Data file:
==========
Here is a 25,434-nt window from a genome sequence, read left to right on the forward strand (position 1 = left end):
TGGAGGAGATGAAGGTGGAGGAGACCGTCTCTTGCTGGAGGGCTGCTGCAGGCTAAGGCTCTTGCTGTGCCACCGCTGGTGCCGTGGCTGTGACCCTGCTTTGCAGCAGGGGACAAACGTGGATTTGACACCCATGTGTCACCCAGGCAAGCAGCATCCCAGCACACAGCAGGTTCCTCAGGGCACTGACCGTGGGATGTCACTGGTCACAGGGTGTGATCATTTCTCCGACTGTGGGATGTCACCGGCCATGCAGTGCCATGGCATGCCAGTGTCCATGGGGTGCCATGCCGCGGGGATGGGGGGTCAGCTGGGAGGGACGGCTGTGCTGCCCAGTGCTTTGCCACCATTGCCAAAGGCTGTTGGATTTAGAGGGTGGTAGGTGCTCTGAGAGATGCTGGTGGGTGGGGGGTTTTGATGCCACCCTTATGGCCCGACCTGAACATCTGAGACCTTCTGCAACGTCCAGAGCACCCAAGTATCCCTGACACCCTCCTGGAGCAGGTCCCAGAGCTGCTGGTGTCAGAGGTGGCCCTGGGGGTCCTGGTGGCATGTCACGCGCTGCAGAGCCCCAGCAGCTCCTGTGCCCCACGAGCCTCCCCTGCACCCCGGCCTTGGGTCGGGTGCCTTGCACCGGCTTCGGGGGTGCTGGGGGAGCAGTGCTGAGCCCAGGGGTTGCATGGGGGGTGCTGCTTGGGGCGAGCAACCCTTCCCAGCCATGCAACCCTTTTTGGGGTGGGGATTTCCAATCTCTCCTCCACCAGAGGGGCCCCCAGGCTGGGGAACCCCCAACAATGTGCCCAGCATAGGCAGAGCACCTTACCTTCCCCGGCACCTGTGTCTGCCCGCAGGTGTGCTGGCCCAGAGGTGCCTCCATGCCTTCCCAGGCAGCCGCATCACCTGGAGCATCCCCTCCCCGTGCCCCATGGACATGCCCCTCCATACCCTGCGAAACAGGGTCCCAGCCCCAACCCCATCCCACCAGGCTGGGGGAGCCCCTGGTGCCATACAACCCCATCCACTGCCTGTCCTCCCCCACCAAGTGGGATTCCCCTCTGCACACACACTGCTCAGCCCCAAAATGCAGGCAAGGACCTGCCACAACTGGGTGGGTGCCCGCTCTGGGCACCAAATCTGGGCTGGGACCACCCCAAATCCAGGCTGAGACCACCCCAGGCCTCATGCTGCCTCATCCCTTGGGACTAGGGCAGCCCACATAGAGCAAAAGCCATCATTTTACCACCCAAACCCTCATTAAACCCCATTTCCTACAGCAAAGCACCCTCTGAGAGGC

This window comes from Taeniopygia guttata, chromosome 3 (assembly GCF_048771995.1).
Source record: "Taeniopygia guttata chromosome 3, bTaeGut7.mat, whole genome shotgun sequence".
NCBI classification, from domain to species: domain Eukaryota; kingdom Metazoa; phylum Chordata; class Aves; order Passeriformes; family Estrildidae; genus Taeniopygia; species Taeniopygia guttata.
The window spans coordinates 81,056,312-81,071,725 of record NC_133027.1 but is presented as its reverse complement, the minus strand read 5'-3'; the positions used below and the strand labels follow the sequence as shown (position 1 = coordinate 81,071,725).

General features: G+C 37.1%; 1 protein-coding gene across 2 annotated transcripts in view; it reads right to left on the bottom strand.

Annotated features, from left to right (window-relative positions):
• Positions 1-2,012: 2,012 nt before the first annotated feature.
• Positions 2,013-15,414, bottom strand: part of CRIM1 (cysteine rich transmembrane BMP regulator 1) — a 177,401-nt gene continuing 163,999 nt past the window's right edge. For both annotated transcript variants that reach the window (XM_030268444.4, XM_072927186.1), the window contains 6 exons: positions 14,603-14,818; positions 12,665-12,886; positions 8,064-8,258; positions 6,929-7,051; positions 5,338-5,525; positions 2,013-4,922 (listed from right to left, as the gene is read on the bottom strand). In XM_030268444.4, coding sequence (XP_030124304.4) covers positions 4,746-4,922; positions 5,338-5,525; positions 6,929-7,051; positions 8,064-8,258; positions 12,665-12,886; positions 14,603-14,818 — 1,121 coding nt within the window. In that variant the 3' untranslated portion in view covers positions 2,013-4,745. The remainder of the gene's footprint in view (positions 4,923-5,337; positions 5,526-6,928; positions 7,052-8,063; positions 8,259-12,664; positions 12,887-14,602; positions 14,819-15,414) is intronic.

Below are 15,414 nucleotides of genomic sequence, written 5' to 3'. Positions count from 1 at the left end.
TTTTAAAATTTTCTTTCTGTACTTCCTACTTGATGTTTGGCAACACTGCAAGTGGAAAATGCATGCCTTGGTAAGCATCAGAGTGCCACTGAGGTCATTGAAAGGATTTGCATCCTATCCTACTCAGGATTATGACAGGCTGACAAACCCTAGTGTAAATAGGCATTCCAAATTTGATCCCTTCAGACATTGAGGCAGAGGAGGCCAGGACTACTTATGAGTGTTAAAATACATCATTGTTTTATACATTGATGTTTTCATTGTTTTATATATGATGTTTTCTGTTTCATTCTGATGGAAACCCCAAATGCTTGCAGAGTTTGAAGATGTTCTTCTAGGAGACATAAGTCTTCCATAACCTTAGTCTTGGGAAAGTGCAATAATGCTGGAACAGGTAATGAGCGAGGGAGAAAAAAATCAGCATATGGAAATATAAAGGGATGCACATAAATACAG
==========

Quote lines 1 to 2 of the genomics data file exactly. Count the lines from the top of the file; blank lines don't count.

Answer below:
Here is a 25,434-nt window from a genome sequence, read left to right on the forward strand (position 1 = left end):
TGGAGGAGATGAAGGTGGAGGAGACCGTCTCTTGCTGGAGGGCTGCTGCAGGCTAAGGCTCTTGCTGTGCCACCGCTGGTGCCGTGGCTGTGACCCTGCTTTGCAGCAGGGGACAAACGTGGATTTGACACCCATGTGTCACCCAGGCAAGCAGCATCCCAGCACACAGCAGGTTCCTCAGGGCACTGACCGTGGGATGTCACTGGTCACAGGGTGTGATCATTTCTCCGACTGTGGGATGTCACCGGCCATGCAGTGCCATGGCATGCCAGTGTCCATGGGGTGCCATGCCGCGGGGATGGGGGGTCAGCTGGGAGGGACGGCTGTGCTGCCCAGTGCTTTGCCACCATTGCCAAAGGCTGTTGGATTTAGAGGGTGGTAGGTGCTCTGAGAGATGCTGGTGGGTGGGGGGTTTTGATGCCACCCTTATGGCCCGACCTGAACATCTGAGACCTTCTGCAACGTCCAGAGCACCCAAGTATCCCTGACACCCTCCTGGAGCAGGTCCCAGAGCTGCTGGTGTCAGAGGTGGCCCTGGGGGTCCTGGTGGCATGTCACGCGCTGCAGAGCCCCAGCAGCTCCTGTGCCCCACGAGCCTCCCCTGCACCCCGGCCTTGGGTCGGGTGCCTTGCACCGGCTTCGGGGGTGCTGGGGGAGCAGTGCTGAGCCCAGGGGTTGCATGGGGGGTGCTGCTTGGGGCGAGCAACCCTTCCCAGCCATGCAACCCTTTTTGGGGTGGGGATTTCCAATCTCTCCTCCACCAGAGGGGCCCCCAGGCTGGGGAACCCCCAACAATGTGCCCAGCATAGGCAGAGCACCTTACCTTCCCCGGCACCTGTGTCTGCCCGCAGGTGTGCTGGCCCAGAGGTGCCTCCATGCCTTCCCAGGCAGCCGCATCACCTGGAGCATCCCCTCCCCGTGCCCCATGGACATGCCCCTCCATACCCTGCGAAACAGGGTCCCAGCCCCAACCCCATCCCACCAGGCTGGGGGAGCCCCTGGTGCCATACAACCCCATCCACTGCCTGTCCTCCCCCACCAAGTGGGATTCCCCTCTGCACACACACTGCTCAGCCCCAAAATGCAGGCAAGGACCTGCCACAACTGGGTGGGTGCCCGCTCTGGGCACCAAATCTGGGCTGGGACCACCCCAAATCCAGGCTGAGACCACCCCAGGCCTCATGCTGCCTCATCCCTTGGGACTAGGGCAGCCCACATAGAGCAAAAGCCATCATTTTACCACCCAAACCCTCATTAAACCCCATTTCCTACAGCAAAGCACCCTCTGAGAGGC